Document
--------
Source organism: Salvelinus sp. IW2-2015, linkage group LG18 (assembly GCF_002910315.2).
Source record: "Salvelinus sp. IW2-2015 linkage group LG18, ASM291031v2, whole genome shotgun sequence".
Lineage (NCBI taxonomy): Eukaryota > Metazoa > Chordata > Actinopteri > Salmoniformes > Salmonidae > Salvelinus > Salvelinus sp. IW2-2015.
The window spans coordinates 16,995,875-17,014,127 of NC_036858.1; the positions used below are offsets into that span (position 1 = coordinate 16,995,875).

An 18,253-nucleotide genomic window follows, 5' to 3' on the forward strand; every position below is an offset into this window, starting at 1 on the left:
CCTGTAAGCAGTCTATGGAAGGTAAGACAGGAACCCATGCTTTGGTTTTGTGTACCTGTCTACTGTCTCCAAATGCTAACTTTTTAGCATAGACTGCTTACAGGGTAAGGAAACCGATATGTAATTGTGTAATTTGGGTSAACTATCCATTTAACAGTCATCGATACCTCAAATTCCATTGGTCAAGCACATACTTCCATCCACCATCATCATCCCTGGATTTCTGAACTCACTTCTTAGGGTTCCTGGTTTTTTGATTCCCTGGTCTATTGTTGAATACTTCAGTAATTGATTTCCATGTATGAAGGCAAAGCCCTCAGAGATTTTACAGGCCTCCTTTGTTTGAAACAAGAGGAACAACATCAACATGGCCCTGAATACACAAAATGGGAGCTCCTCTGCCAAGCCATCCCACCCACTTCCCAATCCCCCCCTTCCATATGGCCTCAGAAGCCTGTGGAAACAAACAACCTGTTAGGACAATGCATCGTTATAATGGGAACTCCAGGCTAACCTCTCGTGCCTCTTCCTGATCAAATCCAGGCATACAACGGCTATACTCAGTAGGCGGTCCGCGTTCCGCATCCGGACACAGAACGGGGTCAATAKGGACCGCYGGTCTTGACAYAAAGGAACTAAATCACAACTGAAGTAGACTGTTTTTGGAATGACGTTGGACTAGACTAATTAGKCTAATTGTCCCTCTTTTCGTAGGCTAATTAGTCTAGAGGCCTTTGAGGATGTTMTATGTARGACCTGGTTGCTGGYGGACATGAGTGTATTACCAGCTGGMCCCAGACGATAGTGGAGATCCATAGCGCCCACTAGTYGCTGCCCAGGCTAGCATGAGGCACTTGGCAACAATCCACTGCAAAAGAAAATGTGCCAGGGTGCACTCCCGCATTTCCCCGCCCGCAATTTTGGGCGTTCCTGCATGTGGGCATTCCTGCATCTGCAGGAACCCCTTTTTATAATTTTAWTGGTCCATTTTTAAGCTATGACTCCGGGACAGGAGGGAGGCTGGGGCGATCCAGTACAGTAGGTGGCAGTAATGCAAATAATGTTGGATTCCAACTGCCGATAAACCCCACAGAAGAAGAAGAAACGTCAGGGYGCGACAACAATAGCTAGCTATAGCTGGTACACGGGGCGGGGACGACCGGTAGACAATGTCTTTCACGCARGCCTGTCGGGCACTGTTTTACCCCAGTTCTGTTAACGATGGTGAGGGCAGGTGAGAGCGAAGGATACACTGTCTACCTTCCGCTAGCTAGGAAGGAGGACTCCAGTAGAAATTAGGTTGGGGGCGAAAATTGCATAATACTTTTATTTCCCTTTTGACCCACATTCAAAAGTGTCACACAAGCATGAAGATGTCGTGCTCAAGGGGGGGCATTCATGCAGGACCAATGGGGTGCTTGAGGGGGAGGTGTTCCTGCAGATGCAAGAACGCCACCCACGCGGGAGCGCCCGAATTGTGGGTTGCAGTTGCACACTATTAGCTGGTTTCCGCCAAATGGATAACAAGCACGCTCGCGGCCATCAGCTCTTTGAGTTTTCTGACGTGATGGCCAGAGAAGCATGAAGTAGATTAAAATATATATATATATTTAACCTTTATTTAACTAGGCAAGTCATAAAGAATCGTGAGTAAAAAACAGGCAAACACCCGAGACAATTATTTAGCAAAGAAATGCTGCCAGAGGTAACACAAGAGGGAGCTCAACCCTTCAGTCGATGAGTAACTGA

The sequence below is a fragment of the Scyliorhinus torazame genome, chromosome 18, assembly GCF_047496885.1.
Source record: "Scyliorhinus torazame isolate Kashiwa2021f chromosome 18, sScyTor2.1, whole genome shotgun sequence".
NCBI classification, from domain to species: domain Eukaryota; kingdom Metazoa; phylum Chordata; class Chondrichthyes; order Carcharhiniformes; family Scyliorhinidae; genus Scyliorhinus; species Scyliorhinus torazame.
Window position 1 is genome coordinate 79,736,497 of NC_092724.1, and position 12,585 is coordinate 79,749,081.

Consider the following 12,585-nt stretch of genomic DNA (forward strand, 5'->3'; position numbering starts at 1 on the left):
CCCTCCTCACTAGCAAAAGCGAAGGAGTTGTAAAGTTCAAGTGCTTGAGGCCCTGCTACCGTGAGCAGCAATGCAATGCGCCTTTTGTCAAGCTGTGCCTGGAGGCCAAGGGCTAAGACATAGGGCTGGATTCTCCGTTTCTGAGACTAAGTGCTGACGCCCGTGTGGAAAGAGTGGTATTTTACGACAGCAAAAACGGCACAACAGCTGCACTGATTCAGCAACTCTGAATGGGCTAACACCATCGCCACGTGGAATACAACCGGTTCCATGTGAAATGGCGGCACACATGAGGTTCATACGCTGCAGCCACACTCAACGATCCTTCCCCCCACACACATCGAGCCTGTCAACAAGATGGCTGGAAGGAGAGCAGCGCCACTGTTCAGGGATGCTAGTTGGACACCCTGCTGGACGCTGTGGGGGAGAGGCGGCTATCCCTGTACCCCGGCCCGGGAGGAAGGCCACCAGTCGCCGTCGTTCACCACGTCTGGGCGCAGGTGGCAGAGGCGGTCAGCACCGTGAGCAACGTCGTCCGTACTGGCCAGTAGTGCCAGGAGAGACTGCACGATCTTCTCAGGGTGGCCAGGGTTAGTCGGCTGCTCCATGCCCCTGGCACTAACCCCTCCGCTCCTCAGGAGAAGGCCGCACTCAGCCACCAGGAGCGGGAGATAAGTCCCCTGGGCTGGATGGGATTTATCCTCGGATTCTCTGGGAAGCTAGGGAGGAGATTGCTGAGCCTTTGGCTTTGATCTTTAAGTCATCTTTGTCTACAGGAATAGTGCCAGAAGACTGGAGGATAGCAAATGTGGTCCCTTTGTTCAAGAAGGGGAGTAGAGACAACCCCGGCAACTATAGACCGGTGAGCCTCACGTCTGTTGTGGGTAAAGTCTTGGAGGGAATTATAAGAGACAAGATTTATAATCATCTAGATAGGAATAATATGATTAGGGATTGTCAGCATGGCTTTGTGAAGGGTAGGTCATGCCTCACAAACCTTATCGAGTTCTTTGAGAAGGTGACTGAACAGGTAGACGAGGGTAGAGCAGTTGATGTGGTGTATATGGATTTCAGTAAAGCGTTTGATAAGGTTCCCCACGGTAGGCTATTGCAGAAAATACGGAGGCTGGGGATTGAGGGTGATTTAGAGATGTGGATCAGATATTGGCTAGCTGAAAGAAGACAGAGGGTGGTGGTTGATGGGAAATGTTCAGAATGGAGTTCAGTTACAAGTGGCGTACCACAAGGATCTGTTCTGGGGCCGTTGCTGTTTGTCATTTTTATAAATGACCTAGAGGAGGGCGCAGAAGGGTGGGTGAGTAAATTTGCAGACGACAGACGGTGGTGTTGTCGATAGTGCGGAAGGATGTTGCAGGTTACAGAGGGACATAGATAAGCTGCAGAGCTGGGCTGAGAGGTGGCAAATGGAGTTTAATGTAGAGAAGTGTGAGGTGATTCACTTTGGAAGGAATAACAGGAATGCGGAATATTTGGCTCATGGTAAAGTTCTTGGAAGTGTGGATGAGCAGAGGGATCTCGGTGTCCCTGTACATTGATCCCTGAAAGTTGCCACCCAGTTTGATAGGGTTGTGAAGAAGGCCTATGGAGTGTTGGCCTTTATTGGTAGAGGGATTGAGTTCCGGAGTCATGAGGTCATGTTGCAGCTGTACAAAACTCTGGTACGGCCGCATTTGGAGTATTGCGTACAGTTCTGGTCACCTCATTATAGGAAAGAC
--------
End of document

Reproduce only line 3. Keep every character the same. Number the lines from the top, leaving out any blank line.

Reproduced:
Lineage (NCBI taxonomy): Eukaryota > Metazoa > Chordata > Actinopteri > Salmoniformes > Salmonidae > Salvelinus > Salvelinus sp. IW2-2015.